• Do this for year 1, year 2, and year 3. It’s probably too fuzzy to go any further than that, but this analysis for these 3 years will force your mind to interrogate what is realistic.
  • Put a confidence level against each number – how certain are you to achieve these numbers
  • Sum the (totals*confidence) for each year.
  • You now have a rough idea of how much business different BEE levels can help you achieve.
  • Now do the same analysis, but with those levels achieved via 25,1%, 51% or even 100% BEE ownership. Keep in mind that for your clients, procuring from 51% BEE owned clients (effectively a level 2 for most businesses) does a lot more for their scorecard then procuring from companies who are level 2 but less than 51% BEE owned.
  • NB – the sales you get from a BEE score achieved through ownership is likely to be very different to that achieved from the other scorecard elements (it simply has to be this way, given the way the codes are written – especially the Enterprise and Supplier development scorecards).
  • You now have a rough idea across 4 different ownership scenarios.
  • You can compare the results of the ownership scenarios to the non-ownership scenarios. The numbers are probably speaking quite clearly at this stage but that’s only the internal analysis. It’s a guess at best but forces you to think.

You now need to do the hard part: speaking to your customers.

Repeat the same exercise as above, but actually meet with your customers.

  • Have a confidential discussion with them.
  • Ask them what else (i.e. factors aside from BEE) you need to do to get more business.
  • This is really important – it may be that you actually suck on service/price/quality but you think you’re not getting the work because of BEE. Or it may be you’re really good and it’s only BEE holding you back. Either way you learn and can improve.
  • Ask what happens if you do nothing about BEE – would your business really suffer? by when?
  • Ask who else supplies them and what BEE level they have (they may not tell you exactly, but you’ll get a sense of how competitive it would make your business).
  • Explain how you want to solve their problem (BEE procurement from quality customers they trust).
  • Then repeat the internal analysis you did before, with each client.
  • Ask them what volume of business they would give you if you were BEE level 5, 4, 3, or 2.
  • For this year, next year, and the year after.
  • Ask them what volume of business they would give you if you had 25,1%, 51%, or 100% BEE ownership?
  • Maybe you can’t get much more business but they’ll offer you much more attractive payment terms? You need to push them and understand the difference here too. An extra 30 days cash can make a major difference to a business, and it’s often a concession they’re willing to make to BEE suppliers.
  • See how much you can get at different levels of BEE.
  • Repeat this with each customer. Maybe even different people from each customer, it depends how complex their business is, and how important they are to you.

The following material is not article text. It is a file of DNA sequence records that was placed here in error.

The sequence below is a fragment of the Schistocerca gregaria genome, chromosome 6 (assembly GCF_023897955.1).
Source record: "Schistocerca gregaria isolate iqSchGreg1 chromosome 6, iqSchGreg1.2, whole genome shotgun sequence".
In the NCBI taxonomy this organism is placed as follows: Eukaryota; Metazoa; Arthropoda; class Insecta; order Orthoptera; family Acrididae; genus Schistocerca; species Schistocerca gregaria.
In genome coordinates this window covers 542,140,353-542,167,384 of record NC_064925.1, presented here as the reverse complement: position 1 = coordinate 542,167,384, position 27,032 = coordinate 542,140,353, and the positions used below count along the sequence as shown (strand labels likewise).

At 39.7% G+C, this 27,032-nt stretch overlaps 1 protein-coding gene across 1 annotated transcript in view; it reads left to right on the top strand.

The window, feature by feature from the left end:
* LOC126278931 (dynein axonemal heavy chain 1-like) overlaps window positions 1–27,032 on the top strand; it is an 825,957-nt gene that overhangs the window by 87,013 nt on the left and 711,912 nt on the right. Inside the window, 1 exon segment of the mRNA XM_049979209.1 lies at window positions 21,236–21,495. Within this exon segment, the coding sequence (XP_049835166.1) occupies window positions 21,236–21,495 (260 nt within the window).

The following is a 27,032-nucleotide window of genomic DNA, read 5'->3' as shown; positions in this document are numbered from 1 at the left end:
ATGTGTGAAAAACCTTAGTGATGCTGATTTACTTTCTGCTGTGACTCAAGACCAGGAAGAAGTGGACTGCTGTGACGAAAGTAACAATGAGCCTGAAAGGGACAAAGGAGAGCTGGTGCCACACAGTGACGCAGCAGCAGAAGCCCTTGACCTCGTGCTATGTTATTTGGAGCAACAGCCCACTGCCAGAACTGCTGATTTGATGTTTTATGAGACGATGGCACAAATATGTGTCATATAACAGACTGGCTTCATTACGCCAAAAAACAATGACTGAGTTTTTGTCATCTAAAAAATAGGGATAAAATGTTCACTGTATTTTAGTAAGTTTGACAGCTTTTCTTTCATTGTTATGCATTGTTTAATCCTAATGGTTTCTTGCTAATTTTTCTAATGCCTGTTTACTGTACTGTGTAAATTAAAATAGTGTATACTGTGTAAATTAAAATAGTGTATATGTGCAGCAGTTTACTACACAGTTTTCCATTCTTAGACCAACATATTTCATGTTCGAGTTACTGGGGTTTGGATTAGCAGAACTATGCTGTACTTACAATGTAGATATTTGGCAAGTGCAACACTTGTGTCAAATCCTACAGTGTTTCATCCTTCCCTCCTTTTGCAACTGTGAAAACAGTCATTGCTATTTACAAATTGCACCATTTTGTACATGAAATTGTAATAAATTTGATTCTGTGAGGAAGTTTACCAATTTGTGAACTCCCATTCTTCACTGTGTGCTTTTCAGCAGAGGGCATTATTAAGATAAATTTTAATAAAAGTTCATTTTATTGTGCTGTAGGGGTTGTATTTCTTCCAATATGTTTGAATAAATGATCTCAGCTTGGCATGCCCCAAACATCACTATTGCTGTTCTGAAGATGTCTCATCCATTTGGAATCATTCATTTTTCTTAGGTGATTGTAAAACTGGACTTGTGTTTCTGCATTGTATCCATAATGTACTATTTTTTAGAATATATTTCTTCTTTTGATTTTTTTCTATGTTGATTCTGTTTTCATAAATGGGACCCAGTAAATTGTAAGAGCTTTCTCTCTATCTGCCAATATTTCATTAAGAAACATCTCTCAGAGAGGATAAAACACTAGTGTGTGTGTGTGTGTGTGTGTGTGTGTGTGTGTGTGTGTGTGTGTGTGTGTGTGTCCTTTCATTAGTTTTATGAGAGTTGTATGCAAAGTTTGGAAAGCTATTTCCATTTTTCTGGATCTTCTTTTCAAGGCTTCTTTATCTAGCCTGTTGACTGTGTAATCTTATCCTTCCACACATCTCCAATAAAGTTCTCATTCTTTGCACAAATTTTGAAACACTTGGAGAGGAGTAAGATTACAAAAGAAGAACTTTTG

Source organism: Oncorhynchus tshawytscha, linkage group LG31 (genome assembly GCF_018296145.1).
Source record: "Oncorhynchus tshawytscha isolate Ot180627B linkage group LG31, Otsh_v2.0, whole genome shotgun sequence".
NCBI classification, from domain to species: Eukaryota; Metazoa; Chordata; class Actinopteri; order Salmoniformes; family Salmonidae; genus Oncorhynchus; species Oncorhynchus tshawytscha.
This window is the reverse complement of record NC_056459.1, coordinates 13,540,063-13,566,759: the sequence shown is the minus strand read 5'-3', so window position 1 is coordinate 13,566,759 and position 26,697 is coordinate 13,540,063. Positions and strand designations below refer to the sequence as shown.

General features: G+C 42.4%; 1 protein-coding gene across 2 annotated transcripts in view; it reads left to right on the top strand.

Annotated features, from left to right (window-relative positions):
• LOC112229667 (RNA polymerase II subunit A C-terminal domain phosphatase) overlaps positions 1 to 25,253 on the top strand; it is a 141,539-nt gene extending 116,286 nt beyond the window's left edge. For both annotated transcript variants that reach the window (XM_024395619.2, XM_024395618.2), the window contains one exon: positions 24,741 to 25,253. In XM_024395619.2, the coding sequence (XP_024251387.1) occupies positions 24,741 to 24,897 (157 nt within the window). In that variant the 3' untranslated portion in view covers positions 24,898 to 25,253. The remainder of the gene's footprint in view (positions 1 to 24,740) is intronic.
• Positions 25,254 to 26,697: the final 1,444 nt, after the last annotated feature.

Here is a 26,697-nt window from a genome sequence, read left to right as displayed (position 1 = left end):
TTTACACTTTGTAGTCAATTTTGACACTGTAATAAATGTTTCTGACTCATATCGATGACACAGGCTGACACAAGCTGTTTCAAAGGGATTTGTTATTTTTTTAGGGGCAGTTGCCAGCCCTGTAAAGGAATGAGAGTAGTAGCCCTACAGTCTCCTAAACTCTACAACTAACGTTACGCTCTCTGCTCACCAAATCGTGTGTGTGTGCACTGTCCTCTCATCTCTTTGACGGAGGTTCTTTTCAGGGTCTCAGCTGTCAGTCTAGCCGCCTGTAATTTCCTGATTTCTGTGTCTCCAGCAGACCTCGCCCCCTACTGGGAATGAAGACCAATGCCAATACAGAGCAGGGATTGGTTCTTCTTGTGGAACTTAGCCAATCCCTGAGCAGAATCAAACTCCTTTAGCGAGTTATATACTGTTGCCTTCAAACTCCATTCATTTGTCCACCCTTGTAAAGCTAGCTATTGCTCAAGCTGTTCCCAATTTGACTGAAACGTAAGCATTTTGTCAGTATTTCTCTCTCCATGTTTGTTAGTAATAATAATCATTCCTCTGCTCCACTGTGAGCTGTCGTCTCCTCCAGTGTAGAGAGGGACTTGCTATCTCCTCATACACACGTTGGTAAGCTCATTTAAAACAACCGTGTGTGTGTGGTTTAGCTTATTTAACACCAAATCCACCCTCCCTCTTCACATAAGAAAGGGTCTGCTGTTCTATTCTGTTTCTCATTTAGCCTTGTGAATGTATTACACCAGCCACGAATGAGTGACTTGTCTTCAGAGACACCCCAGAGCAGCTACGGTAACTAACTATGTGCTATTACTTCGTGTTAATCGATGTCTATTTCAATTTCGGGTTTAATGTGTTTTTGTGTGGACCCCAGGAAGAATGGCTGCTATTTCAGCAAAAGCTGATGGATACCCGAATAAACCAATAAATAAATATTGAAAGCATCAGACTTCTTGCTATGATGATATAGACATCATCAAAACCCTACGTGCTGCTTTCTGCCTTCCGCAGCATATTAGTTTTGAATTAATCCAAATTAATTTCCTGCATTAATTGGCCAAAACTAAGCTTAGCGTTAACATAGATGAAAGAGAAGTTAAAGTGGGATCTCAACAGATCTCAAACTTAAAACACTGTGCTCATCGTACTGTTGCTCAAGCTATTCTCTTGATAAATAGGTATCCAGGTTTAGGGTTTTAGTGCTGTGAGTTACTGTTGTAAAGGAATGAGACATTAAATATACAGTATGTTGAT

• These conversations are great for building relationships, demonstrating intent, and growing your business so it’s never time wasted.
  • Add it all up as before.

Compare results:

Now you’ve got their guesses and somewhere between theirs and yours is the answer as to how much more your business could grow sales at different levels of BEE; from doing nothing to going 100% in. You’ll also know what other levers you can pull to grow your business.

You are now in a position to strategically choose the right level of BEE and almost in a position to understand how best to achieve this level – via ownership or via the other scorecard elements. We discuss this in our next article.

Continue to  Part 9 – The BEE investment decision

 

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Part 7 – Turning BEE into long-term strategic advantage

Long term investment

The story so far:

  • B-BBEE is a set of policies designed to achieve political stability by incentivising the participation of black people in the SA economy.
  • Each company gets a BEE score, measured against a BEE scorecard specific to the company size and industry.
  • The SA government awards contracts based on a combination of quality/price and BEE score.
  • The BEE scores of the big companies that supply government depend on the BEE scores of their smaller suppliers, and so on.
  • In this way the govt uses its’ massive spending power to push BEE onto the economy, without it ever being compulsory.
  • The South African economy is under pressure and barely growing.
  • This means that for a business to grow its SA revenues, it must increase market share. i.e. it’s a zero-sum game.
  • A strong BEE score can become a source of long-term competitive advantage.
  • The question is how best to achieve this, which we discuss below.

Long-term strategic advantage:

Companies that build a “moat” around their earnings become far more valuable over time than their competitors because they earn more with greater predictability and lower risk. They win and their competitors lose.

Typical sources of long-term strategic advantage can be:

  • Intellectual property e.g. patents
  • Long-term contracts with customers/distributors
  • Locking in supply of a rare material/component
  • Restructuring a balance sheet to get cheaper capital
  • Hiring and retaining A-team employees
  • Being awarded an exclusive license e.g. area franchise
  • Reducing the cost of a key input e.g. through using better technology